Reducing the size or duty load of the cars allows for using smaller cars and correspondingly smaller counterweights, which introduces material savings. Moreover, using smaller cars allows for utilizing smaller hoistways, which present a substantial savings in the amount of building space required for achieving a desired handling capacity. The example system 20 only requires four hoistways compared to a traditional system that would require at least six hoistways (each accommodating one car) for achieving the same handling capacity. Additionally, the four hoistways of the example system 20 can be smaller so that even less building space is required. Reducing the amount of building space occupied by an elevator system is considered an important feature to building owners where maximizing rental space results in maximizing the building owner's profitability associated with a particular building.
Based upon this relationship, it can be determined that the handling capacity of an elevator system is primarily dependent upon the number of cars. This realization is new and contrary to the conventional thinking that larger cars and faster speeds provide more handling capacity.
A first plot 104 represents how changing the speed of the cars changes the handling capacity of the elevator system. As can be appreciated, varying the speed by 75% in a positive or negative direction does not have a substantial impact on the handling capacity of the system.
The plot 126 shows how varying the duty load (i.e., size of the car) has an impact on the handling capacity. While changing the duty load has a more significant impact than changing the car speed, the change with a 75% variation in the duty load in either direction corresponds to a change of only about 5% in the handling capacity.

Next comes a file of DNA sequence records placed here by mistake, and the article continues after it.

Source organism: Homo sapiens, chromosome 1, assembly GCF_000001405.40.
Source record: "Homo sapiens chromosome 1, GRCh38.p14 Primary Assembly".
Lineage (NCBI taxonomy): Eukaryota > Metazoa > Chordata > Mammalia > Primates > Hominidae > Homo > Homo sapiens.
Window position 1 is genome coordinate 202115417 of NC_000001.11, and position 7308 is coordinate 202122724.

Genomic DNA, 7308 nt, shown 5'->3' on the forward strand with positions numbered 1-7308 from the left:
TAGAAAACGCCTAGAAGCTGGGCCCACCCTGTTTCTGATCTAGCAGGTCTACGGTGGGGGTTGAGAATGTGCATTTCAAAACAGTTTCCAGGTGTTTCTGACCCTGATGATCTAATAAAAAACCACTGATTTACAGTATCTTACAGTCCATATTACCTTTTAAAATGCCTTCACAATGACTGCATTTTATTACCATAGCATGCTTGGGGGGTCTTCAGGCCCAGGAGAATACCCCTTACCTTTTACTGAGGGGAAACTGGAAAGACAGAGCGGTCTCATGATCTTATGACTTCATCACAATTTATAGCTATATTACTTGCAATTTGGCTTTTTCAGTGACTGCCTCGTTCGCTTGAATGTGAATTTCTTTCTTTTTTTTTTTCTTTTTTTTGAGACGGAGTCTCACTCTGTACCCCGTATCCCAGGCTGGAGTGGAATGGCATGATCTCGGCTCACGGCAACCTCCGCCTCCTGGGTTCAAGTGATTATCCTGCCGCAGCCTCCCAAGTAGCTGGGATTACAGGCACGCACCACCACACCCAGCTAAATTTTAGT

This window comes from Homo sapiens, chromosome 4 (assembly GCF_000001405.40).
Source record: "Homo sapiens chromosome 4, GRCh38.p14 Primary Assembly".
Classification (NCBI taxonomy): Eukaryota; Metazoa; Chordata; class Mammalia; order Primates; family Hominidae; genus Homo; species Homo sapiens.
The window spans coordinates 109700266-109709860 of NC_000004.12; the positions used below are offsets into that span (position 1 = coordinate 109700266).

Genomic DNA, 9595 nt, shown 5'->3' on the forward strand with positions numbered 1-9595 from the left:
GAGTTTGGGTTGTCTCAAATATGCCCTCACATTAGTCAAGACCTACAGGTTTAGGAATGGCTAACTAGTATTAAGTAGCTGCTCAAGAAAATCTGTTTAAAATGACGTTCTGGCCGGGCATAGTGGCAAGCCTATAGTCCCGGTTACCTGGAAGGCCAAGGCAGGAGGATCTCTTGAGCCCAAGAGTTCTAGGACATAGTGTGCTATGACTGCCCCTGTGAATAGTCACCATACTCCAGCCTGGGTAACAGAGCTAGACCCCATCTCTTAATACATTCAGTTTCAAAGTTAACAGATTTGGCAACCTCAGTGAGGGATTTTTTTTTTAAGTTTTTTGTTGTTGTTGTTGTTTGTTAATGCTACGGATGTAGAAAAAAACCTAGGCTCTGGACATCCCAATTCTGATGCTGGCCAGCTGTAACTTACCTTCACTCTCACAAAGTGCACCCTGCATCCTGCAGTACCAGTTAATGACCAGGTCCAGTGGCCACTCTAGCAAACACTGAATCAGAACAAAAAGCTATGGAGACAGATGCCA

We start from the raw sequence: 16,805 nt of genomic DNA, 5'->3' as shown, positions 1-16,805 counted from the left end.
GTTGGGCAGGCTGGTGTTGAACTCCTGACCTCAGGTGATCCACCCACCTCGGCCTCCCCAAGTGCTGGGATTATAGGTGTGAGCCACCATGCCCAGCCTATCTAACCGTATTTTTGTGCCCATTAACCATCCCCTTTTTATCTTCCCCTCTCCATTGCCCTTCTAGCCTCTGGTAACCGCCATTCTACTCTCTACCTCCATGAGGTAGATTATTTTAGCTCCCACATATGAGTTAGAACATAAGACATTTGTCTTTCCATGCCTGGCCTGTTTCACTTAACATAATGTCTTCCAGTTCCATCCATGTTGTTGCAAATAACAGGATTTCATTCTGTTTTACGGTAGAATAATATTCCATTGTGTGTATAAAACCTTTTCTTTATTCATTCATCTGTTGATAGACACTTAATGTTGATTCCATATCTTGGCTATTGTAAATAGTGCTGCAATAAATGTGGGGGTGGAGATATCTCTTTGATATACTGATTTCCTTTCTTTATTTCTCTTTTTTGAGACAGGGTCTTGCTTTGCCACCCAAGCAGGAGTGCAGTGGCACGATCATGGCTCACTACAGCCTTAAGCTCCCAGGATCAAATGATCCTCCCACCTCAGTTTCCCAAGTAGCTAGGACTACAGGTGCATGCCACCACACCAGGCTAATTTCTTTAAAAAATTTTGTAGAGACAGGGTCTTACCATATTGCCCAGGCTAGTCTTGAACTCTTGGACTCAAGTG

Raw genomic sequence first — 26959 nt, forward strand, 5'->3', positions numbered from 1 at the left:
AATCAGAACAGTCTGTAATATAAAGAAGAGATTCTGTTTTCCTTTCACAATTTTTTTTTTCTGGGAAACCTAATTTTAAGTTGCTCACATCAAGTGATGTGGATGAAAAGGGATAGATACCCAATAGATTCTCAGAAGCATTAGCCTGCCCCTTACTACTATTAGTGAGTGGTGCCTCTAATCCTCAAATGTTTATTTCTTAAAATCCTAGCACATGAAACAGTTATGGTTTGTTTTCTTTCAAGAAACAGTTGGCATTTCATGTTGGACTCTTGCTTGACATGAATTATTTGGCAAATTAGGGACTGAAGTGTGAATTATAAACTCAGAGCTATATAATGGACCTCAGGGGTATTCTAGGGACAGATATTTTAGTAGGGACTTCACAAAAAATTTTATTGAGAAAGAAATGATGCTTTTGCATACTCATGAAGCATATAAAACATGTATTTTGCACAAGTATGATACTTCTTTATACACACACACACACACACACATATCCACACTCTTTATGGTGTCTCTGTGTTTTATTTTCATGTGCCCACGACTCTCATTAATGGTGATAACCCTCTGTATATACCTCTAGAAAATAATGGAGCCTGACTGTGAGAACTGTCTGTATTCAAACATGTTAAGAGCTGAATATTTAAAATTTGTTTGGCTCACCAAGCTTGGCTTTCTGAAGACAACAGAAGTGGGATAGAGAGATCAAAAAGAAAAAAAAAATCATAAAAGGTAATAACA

The plot 108 represents the effect of the number of cars in the system on the handling capacity. The most dramatic changes in handling capacity occur when changing the number of cars. By decreasing the number of cars, for example, from the point shown at 102, the handling capacity drops more significantly than when decreasing the speed or duty load of the cars. When increasing the number or cars from the point shown at 102, the handling capacity can be substantially increased, especially compared to a similar change in the percentage of the car speed or duty load.
One feature of a method of designing an elevator system in one embodiment of this invention includes selecting at least one of a lower car travel speed or a smaller car size (i.e., lower duty ratio) compared to that which would be used in a more traditional system design to meet a particular handling capacity. In other words, one example approach for designing an elevator system begins with determining a desired handling capacity. Determining the number of cars, duty load and car travel speed required to achieve that handling capacity using a traditional elevator system design provides a baseline for then selecting system parameters to be consistent with an embodiment of this invention to achieve the same or better handling capacity in a more efficient manner. In one example, selecting a lower car speed than that which would be required in the typical system design provides cost savings as described above. In another example, selecting a smaller car size provides the advantages described above. In still another example, lower travel speed and smaller car size are combined to provide further savings and enhancement.
Increasing the number of cars overrides the effects of reducing travel speed or car size because of the more profound impact on handling capacity associated with the number of cars. Using destination entry control and incorporating multiple cars in a hoistway with parking positions so that each car can service most or all passenger service levels associated with a particular hoistway allows for reducing the car travel speed, the car duty load or both and provides a significantly enhanced elevator system performance at a lower cost.
The preceding description is exemplary rather than limiting in nature. Variations and modifications to the disclosed examples may become apparent to those skilled in the art that do not necessarily depart from the essence of this invention. The scope of legal protection given to this invention can only be determined by studying the following claims.